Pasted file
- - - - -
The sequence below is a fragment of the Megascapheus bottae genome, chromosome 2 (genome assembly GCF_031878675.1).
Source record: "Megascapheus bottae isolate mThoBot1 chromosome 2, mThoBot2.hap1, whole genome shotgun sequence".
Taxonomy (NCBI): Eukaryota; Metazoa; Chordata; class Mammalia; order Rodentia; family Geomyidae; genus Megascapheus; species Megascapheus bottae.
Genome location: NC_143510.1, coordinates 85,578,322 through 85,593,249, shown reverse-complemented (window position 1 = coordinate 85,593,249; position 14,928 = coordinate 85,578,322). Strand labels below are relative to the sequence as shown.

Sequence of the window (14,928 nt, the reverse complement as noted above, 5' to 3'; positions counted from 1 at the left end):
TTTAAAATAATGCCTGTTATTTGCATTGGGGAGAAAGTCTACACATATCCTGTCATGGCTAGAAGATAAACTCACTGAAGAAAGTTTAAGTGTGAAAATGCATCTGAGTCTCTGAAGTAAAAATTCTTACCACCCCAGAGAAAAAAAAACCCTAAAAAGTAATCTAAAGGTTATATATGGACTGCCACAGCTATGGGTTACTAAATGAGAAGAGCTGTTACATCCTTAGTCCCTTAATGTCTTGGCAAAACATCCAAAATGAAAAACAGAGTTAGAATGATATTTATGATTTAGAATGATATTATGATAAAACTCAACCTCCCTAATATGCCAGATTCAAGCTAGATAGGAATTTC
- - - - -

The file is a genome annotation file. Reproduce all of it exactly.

The sequence below is a fragment of the Megascapheus bottae genome, chromosome 2 (genome assembly GCF_031878675.1).
Source record: "Megascapheus bottae isolate mThoBot1 chromosome 2, mThoBot2.hap1, whole genome shotgun sequence".
Taxonomy (NCBI): Eukaryota; Metazoa; Chordata; class Mammalia; order Rodentia; family Geomyidae; genus Megascapheus; species Megascapheus bottae.
Genome location: NC_143510.1, coordinates 85,578,322 through 85,593,249, shown reverse-complemented (window position 1 = coordinate 85,593,249; position 14,928 = coordinate 85,578,322). Strand labels below are relative to the sequence as shown.

Sequence of the window (14,928 nt, the reverse complement as noted above, 5' to 3'; positions counted from 1 at the left end):
TTTAAAATAATGCCTGTTATTTGCATTGGGGAGAAAGTCTACACATATCCTGTCATGGCTAGAAGATAAACTCACTGAAGAAAGTTTAAGTGTGAAAATGCATCTGAGTCTCTGAAGTAAAAATTCTTACCACCCCAGAGAAAAAAAAACCCTAAAAAGTAATCTAAAGGTTATATATGGACTGCCACAGCTATGGGTTACTAAATGAGAAGAGCTGTTACATCCTTAGTCCCTTAATGTCTTGGCAAAACATCCAAAATGAAAAACAGAGTTAGAATGATATTTATGATTTAGAATGATATTATGATAAAACTCAACCTCCCTAATATGCCAGATTCAAGCTAGATAGGAATTTC